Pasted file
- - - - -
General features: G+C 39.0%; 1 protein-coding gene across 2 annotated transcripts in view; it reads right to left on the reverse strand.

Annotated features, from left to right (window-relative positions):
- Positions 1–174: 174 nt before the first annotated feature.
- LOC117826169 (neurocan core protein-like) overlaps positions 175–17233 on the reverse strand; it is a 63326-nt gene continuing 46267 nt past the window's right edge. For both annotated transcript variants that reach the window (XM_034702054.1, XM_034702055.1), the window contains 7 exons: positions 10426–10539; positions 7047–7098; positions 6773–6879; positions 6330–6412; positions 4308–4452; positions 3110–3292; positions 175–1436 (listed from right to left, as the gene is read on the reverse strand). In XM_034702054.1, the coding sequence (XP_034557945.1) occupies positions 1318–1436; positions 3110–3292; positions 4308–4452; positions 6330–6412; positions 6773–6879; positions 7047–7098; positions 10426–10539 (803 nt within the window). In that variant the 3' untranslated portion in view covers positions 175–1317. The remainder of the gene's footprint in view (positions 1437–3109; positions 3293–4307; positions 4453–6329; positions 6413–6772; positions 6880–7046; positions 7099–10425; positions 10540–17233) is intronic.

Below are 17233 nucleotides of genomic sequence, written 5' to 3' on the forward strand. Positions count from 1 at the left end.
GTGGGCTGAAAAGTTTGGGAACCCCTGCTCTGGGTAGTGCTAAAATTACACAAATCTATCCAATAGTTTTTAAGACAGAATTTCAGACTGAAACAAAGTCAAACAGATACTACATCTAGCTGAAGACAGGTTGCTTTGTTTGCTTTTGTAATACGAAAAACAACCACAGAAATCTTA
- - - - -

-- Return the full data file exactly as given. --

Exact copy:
General features: G+C 39.0%; 1 protein-coding gene across 2 annotated transcripts in view; it reads right to left on the reverse strand.

Annotated features, from left to right (window-relative positions):
- Positions 1–174: 174 nt before the first annotated feature.
- LOC117826169 (neurocan core protein-like) overlaps positions 175–17233 on the reverse strand; it is a 63326-nt gene continuing 46267 nt past the window's right edge. For both annotated transcript variants that reach the window (XM_034702054.1, XM_034702055.1), the window contains 7 exons: positions 10426–10539; positions 7047–7098; positions 6773–6879; positions 6330–6412; positions 4308–4452; positions 3110–3292; positions 175–1436 (listed from right to left, as the gene is read on the reverse strand). In XM_034702054.1, the coding sequence (XP_034557945.1) occupies positions 1318–1436; positions 3110–3292; positions 4308–4452; positions 6330–6412; positions 6773–6879; positions 7047–7098; positions 10426–10539 (803 nt within the window). In that variant the 3' untranslated portion in view covers positions 175–1317. The remainder of the gene's footprint in view (positions 1437–3109; positions 3293–4307; positions 4453–6329; positions 6413–6772; positions 6880–7046; positions 7099–10425; positions 10540–17233) is intronic.

Below are 17233 nucleotides of genomic sequence, written 5' to 3' on the forward strand. Positions count from 1 at the left end.
GTGGGCTGAAAAGTTTGGGAACCCCTGCTCTGGGTAGTGCTAAAATTACACAAATCTATCCAATAGTTTTTAAGACAGAATTTCAGACTGAAACAAAGTCAAACAGATACTACATCTAGCTGAAGACAGGTTGCTTTGTTTGCTTTTGTAATACGAAAAACAACCACAGAAATCTTA